Mercedes Benz is set to build a new factory in Poland that could create hundreds of jobs. Pictured: A Daimler AG Mercedes-Benz emblem is displayed prior to attachment to the A-Class Mercedes-Benz passenger car at a factory in Rastatt, Germany, July 16, 2012. Getty Images

Auto manufacturing giant Daimler, the parent company of Mercedes-Benz, announced Wednesday it will build a 500-million-euro, or approximately $575 million, engine factory in Jawor, a small town in southwestern Poland. The project, which will be dependent on the granting of state aid, is designed to build four-cylinder diesel and gasoline engines, and it is expected to create hundreds of jobs in the region.

The move is part of a push of European manufacturers to set up factories in Eastern Europe, where costs are relatively low. German automaker Volkswagen has expanded some of its production to Poland and the Czech Republic as has Daimler in Romania and Hungary, where consumer demand for cars is growing and the price of labor per hour is far lower than it would be in Germany.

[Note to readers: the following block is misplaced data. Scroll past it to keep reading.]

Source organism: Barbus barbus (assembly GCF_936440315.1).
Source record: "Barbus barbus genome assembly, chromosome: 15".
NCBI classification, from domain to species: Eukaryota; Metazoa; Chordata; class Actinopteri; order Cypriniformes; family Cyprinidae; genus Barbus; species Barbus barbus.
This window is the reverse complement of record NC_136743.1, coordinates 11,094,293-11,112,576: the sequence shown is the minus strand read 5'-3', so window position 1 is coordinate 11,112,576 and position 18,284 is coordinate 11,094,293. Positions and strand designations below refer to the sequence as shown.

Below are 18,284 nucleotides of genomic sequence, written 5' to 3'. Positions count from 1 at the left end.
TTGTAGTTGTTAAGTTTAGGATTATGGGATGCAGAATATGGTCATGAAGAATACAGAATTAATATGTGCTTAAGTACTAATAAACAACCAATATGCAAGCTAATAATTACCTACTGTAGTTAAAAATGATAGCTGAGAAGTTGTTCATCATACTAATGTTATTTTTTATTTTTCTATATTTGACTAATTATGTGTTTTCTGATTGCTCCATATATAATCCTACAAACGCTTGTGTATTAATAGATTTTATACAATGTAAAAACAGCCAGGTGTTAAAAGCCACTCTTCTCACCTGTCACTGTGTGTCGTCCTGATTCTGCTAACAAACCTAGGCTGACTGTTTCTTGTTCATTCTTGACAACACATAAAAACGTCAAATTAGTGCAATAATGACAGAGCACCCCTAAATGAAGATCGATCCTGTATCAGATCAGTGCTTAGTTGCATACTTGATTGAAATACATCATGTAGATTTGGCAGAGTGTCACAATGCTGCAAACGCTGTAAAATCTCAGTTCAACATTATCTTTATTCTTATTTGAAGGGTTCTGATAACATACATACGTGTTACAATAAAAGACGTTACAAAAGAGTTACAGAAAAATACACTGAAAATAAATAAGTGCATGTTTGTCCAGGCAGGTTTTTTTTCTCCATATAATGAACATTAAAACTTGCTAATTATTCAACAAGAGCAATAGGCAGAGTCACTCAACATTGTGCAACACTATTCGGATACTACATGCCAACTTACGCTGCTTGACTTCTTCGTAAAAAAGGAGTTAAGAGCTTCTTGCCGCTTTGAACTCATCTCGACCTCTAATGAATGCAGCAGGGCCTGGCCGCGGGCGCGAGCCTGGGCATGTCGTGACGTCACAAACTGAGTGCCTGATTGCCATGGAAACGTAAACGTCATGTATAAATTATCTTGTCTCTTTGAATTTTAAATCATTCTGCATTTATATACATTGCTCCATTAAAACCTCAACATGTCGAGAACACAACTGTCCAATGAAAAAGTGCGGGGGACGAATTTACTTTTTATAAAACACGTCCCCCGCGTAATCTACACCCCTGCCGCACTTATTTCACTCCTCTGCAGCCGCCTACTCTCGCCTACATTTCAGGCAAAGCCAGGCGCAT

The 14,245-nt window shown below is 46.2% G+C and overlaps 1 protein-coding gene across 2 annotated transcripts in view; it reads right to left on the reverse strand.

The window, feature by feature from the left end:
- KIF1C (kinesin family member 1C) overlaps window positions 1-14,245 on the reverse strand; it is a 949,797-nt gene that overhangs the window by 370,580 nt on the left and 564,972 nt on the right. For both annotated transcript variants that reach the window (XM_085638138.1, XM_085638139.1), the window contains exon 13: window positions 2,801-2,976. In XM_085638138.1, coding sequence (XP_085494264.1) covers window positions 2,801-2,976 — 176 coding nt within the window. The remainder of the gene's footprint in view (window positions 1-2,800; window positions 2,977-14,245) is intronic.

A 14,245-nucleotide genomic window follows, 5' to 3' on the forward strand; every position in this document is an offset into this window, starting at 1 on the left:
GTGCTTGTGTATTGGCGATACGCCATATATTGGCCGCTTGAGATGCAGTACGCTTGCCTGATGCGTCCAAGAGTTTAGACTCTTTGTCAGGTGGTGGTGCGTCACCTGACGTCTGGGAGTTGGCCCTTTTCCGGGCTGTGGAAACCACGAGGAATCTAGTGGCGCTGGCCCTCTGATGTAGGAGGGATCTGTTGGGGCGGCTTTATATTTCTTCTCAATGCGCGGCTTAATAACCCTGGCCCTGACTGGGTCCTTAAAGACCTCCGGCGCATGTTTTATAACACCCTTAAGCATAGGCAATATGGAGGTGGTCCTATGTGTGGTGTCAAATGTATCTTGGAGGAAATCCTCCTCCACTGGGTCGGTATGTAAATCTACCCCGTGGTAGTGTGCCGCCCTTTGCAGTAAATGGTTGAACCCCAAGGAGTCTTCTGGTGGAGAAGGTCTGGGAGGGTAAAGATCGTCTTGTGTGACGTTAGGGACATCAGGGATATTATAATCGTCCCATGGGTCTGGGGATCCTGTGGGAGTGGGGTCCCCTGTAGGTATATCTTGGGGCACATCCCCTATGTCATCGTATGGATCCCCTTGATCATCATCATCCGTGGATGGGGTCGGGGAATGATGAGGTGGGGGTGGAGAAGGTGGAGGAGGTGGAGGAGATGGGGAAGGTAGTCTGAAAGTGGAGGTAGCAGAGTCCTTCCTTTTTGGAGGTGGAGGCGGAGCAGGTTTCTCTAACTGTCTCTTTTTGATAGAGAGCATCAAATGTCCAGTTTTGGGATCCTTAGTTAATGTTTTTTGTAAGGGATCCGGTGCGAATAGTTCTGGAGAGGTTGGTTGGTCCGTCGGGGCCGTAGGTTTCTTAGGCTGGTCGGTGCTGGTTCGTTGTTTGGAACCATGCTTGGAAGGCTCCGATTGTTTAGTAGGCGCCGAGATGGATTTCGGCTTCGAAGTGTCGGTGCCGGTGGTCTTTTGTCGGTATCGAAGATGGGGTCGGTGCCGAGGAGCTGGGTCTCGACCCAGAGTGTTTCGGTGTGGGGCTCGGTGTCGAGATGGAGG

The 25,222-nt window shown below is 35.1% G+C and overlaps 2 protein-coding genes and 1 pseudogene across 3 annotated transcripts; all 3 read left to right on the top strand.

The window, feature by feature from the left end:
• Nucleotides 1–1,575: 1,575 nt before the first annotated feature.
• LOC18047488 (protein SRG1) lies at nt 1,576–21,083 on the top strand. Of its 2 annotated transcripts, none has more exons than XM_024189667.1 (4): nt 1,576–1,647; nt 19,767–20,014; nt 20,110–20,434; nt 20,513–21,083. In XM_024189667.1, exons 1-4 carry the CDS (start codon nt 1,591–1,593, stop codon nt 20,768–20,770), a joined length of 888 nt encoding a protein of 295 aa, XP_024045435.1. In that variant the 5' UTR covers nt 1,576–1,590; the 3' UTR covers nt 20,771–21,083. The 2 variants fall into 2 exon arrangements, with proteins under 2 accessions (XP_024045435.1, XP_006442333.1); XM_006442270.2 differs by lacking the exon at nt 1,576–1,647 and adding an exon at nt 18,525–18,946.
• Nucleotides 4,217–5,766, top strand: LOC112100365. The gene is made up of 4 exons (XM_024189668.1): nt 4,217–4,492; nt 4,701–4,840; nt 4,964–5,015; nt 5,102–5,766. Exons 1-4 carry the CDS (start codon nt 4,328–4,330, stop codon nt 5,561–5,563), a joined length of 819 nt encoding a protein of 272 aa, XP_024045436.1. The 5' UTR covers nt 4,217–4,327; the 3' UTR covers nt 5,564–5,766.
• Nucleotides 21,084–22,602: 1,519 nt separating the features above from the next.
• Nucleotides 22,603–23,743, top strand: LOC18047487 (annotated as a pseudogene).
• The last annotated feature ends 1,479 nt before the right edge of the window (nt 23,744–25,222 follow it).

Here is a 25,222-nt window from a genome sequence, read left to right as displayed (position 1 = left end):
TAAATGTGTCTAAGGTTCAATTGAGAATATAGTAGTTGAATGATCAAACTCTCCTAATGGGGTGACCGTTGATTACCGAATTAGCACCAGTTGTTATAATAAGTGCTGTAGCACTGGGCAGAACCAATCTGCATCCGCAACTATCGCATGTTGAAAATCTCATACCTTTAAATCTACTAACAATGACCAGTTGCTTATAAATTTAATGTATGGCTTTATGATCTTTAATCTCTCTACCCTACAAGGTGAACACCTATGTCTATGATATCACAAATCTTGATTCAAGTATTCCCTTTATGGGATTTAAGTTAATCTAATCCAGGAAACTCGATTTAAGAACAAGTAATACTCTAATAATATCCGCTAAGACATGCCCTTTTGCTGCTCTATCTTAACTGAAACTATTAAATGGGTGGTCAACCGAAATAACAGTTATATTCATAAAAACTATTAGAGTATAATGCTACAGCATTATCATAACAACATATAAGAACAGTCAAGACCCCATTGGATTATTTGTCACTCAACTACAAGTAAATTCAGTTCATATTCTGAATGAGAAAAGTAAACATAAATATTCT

“The planned establishment of a new engine plant in Poland is a further step in our global growth strategy," said Markus Schäfer, Mercedes-Benz's head of production planning, according to a Financial Times report. "Capacity expansion in Eastern Europe reflects the increasingly international orientation of our powertrain production compound. This will lead to more flexibility and efficiency in our worldwide production network.”

Poland GDP | FindTheData

The opening of the factory will be the first Daimler manufacturing site in Poland and could help the Eastern European country continue its strong growth. The Polish economy grew by 3.6 percent in 2015, its fastest rate in four years, and that rate of growth is expected to remain steady in the $425 billion economy in 2016, Reuters reported.

After the conservative Law and Justice party won a general election in October, ratings agency Standard and Poor’s cut Poland’s credit rating in January, saying the policies of the new government undermined the independence of some institutions. Yet the government remains optimistic about the country’s financial future.

"The results of the Polish economy in 2015 should be seen as a very good starting point for growth in 2016," the Polish Finance Ministry said in a statement in January.